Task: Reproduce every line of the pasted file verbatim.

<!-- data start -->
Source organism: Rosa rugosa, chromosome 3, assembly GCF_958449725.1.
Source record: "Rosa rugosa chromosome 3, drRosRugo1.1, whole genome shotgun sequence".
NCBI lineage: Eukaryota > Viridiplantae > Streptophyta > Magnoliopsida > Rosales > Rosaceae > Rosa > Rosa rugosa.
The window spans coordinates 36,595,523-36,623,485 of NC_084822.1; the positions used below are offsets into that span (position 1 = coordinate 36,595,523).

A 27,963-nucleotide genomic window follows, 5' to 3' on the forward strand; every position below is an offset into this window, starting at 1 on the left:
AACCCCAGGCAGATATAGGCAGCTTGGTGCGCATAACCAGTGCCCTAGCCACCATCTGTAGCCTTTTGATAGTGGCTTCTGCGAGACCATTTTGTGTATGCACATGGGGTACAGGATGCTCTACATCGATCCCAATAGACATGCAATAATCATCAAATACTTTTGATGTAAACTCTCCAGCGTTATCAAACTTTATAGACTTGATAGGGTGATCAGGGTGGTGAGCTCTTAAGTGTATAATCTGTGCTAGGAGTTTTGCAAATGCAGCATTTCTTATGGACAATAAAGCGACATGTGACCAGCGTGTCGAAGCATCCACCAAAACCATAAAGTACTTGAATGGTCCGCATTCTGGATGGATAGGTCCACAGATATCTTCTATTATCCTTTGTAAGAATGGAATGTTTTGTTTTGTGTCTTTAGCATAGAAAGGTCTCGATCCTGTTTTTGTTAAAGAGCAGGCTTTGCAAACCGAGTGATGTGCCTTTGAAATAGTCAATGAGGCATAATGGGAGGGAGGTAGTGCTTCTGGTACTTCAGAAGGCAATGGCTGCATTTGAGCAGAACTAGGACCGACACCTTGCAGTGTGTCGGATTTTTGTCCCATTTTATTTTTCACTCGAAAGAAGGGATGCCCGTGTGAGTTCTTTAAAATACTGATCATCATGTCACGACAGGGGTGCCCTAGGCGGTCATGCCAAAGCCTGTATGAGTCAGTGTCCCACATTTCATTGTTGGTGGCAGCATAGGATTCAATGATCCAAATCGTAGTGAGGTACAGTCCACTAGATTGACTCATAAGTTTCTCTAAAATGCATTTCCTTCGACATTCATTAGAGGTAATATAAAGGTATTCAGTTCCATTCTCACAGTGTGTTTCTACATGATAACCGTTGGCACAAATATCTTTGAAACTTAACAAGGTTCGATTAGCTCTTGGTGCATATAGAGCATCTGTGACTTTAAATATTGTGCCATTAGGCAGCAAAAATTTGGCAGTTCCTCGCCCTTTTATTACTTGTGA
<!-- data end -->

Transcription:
Source organism: Rosa rugosa, chromosome 3, assembly GCF_958449725.1.
Source record: "Rosa rugosa chromosome 3, drRosRugo1.1, whole genome shotgun sequence".
NCBI lineage: Eukaryota > Viridiplantae > Streptophyta > Magnoliopsida > Rosales > Rosaceae > Rosa > Rosa rugosa.
The window spans coordinates 36,595,523-36,623,485 of NC_084822.1; the positions used below are offsets into that span (position 1 = coordinate 36,595,523).

A 27,963-nucleotide genomic window follows, 5' to 3' on the forward strand; every position below is an offset into this window, starting at 1 on the left:
AACCCCAGGCAGATATAGGCAGCTTGGTGCGCATAACCAGTGCCCTAGCCACCATCTGTAGCCTTTTGATAGTGGCTTCTGCGAGACCATTTTGTGTATGCACATGGGGTACAGGATGCTCTACATCGATCCCAATAGACATGCAATAATCATCAAATACTTTTGATGTAAACTCTCCAGCGTTATCAAACTTTATAGACTTGATAGGGTGATCAGGGTGGTGAGCTCTTAAGTGTATAATCTGTGCTAGGAGTTTTGCAAATGCAGCATTTCTTATGGACAATAAAGCGACATGTGACCAGCGTGTCGAAGCATCCACCAAAACCATAAAGTACTTGAATGGTCCGCATTCTGGATGGATAGGTCCACAGATATCTTCTATTATCCTTTGTAAGAATGGAATGTTTTGTTTTGTGTCTTTAGCATAGAAAGGTCTCGATCCTGTTTTTGTTAAAGAGCAGGCTTTGCAAACCGAGTGATGTGCCTTTGAAATAGTCAATGAGGCATAATGGGAGGGAGGTAGTGCTTCTGGTACTTCAGAAGGCAATGGCTGCATTTGAGCAGAACTAGGACCGACACCTTGCAGTGTGTCGGATTTTTGTCCCATTTTATTTTTCACTCGAAAGAAGGGATGCCCGTGTGAGTTCTTTAAAATACTGATCATCATGTCACGACAGGGGTGCCCTAGGCGGTCATGCCAAAGCCTGTATGAGTCAGTGTCCCACATTTCATTGTTGGTGGCAGCATAGGATTCAATGATCCAAATCGTAGTGAGGTACAGTCCACTAGATTGACTCATAAGTTTCTCTAAAATGCATTTCCTTCGACATTCATTAGAGGTAATATAAAGGTATTCAGTTCCATTCTCACAGTGTGTTTCTACATGATAACCGTTGGCACAAATATCTTTGAAACTTAACAAGGTTCGATTAGCTCTTGGTGCATATAGAGCATCTGTGACTTTAAATATTGTGCCATTAGGCAGCAAAAATTTGGCAGTTCCTCGCCCTTTTATTACTTGTGA